Struggling to Program? Here's a Simple System for Progressing Weight


Tracking workout progress with sets, reps, and weight is typical for anyone serious about lifting. The problem is that it often feels like guesswork. Effectively programming is a tall task for coaches and athletes alike. With velocity-based training, you can take the guesswork out of your programming and know what went down in the weight room. A simple system for progressing weight is to set a velocity target.


Use a velocity target to set a standard for increasing weight and improving specific adaptations like power or strength.


Let's say you're stuck at 300lbs for your deadlift, but you desperately want to lift 315lbs. You can reach new PRs consistently and keep quality form with a straightforward change. Set a velocity target of 0.35m/s. Once you can do all five reps for three sets above 0.35m/s, add 10 lbs and repeat.


The challenge is finding the right velocity target for your training goals. Once you find your standards, the rest is quite simple.


Setting Your Velocity Target


To get specific results from your training, like more power or strength, you will need to know your minimal velocity threshold (MVT) for each exercise you want to track. Researchers determined these numbers assuming you are lifting with maximal effort. The MVT is the slowest speed you can move weight and still complete the entire movement.


Here are some of the accepted MVTs for standard lifts:



Find your MVT for any exercise by lifting until failure and checking your last rep velocity. Your MVT for any movement will be the same whether you lift 400lbs or 100lbs.



  • 1RM at 300lbs = 0.3m/s

  • 20th and final rep at 140lbs = 0.3m/s


There is no need to lift your actual one rep-max to find out your MVT. Lifting any weight to failure will give you the same information. Prioritize safety and have a spotter ready if you plan to lift to failure.


You need to know the MVT to use it as a guide to train for specific adaptations like power or strength. The closer you are to the MVT, the more you prioritize strength gains. As you move away from the MVT, you encourage more power-related adaptations.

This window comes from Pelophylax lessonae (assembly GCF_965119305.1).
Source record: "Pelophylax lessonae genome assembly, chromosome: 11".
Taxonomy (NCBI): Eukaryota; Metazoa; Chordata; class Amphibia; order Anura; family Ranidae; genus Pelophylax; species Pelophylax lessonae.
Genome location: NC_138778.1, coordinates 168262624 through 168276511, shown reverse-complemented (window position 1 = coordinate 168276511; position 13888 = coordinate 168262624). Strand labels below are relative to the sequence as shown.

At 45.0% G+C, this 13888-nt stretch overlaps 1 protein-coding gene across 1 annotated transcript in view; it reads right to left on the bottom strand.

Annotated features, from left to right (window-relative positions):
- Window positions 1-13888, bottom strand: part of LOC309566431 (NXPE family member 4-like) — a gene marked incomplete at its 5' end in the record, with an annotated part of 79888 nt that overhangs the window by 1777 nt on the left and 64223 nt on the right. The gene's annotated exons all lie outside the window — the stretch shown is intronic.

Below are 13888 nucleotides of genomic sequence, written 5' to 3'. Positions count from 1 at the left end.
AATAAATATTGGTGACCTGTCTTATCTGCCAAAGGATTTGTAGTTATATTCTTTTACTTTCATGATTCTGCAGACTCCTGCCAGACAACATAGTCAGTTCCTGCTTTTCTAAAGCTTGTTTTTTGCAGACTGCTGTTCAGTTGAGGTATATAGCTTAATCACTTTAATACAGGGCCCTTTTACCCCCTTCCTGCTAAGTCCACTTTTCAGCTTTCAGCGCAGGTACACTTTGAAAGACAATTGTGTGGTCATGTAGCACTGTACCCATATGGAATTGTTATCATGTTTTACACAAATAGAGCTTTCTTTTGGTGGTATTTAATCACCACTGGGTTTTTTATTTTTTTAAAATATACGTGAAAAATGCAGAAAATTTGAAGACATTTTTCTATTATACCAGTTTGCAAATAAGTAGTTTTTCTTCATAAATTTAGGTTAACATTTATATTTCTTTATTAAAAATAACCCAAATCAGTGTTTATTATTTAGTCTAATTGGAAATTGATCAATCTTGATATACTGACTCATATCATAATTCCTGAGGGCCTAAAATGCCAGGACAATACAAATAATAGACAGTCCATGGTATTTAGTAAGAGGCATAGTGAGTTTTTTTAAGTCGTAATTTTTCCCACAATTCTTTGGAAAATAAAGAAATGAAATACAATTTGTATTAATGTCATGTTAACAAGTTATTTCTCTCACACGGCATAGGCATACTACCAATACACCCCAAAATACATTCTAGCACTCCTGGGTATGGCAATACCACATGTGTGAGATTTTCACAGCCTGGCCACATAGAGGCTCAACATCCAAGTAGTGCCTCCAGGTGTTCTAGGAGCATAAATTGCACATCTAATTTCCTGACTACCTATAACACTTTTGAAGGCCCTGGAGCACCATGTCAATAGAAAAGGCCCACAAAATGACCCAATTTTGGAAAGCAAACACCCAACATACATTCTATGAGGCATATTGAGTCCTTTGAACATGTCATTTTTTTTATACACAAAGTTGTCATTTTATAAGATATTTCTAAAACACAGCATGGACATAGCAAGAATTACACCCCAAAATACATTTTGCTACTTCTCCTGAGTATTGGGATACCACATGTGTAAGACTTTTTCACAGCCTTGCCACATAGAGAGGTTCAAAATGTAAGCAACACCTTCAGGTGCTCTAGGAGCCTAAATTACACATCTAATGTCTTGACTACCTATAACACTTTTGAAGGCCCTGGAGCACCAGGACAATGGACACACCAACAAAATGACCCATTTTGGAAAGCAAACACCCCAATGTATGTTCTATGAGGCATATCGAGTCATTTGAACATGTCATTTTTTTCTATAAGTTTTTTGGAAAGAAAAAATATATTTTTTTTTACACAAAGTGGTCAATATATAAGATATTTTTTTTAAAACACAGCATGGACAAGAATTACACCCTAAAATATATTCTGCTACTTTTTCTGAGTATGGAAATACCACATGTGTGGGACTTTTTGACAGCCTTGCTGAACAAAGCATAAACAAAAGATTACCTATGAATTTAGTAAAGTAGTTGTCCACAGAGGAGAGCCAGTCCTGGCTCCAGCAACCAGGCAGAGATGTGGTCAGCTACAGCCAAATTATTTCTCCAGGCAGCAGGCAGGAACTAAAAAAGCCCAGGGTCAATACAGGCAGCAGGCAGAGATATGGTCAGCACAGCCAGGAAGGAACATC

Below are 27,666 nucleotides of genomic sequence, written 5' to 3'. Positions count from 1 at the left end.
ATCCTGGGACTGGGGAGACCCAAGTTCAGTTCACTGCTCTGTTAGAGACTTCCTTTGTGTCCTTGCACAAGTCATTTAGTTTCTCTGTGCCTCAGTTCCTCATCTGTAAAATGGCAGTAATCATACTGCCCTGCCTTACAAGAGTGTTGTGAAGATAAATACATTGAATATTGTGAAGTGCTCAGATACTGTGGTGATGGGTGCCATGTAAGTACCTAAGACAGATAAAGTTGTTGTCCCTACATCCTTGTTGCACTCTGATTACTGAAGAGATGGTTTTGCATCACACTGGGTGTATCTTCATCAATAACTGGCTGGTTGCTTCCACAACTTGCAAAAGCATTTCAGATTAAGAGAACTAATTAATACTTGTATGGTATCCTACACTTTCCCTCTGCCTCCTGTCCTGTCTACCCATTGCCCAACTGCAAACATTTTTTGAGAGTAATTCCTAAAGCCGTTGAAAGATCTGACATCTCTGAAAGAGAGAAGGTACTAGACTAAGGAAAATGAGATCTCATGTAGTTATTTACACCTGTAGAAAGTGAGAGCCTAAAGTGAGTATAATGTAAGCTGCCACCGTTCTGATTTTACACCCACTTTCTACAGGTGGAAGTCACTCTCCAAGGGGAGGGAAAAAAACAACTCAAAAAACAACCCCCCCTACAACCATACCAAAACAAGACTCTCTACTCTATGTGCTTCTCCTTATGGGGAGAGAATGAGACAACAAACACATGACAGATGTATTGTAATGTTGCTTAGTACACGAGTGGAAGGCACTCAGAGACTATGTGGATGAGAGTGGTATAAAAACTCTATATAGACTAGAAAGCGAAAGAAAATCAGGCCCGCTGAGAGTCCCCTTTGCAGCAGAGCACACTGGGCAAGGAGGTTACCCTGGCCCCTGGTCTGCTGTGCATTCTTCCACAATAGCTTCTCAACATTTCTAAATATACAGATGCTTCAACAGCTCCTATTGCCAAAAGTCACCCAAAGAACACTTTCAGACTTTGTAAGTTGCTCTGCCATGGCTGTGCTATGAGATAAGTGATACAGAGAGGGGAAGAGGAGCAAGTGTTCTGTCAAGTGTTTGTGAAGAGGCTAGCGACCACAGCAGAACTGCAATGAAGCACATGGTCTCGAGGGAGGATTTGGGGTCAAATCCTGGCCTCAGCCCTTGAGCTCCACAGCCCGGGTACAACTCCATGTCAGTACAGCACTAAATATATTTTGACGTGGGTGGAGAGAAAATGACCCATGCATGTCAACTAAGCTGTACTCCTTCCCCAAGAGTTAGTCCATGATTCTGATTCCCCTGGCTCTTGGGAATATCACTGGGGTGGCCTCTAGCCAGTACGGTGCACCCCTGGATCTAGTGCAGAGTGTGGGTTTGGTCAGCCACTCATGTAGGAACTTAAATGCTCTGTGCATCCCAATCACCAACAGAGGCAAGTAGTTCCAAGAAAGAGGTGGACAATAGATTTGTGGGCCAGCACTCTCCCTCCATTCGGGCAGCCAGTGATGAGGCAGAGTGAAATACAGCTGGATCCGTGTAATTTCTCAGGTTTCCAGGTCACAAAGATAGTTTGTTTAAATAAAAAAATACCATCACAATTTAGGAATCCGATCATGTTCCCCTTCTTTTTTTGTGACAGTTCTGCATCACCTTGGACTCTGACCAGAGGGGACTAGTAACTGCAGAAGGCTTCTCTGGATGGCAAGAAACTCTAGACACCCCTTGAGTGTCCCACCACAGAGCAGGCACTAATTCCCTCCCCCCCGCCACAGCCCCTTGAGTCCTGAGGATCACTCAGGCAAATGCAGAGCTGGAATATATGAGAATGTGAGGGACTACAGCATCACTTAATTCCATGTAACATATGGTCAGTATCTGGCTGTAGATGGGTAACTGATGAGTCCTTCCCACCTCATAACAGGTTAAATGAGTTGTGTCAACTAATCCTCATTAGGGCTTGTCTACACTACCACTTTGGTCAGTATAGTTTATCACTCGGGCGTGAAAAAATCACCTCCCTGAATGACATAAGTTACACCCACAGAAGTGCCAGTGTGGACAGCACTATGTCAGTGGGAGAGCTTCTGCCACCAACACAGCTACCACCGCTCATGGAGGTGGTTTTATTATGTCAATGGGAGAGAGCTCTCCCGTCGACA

For example:

  • A typical velocity target when training for power with a back squat would be 0.65m/s.

  • A typical velocity target when training for absolute strength with a back squat would be 0.4m/s


Start with a weight that you can move above the velocity target for no more than a couple of reps. It would be best if you fell below the target velocity by the end of the first set. Stay at this weight for a few weeks and watch your best rep velocity (BRV) improve over time. Once every rep for each set is above the velocity target, add a reasonable amount of weight.


Experiment to find the velocity range you enjoy. Stay consistent and you’ll have a proven system to maintain quality reps and continue increasing weight.

Ready to set and crush new targets? 🎯

Kobe is currently a physical therapy student on pace to receive his doctorate in 2023. He has coaching experience ranging from teaching athletes in a division I weight room to helping stroke survivors climb a flight of stairs. Growing up in a fitness family Kobe has always been immersed in learning different ways to help people reach their fitness goals.
"I grew up with two bodybuilders and a division one soccer player. For the past decade, I've been a sponge learning as much as I can. Now, I'm excited to share those lessons with you."
Kobe Robinson | Calibrex Author
Kobe Robinson​​

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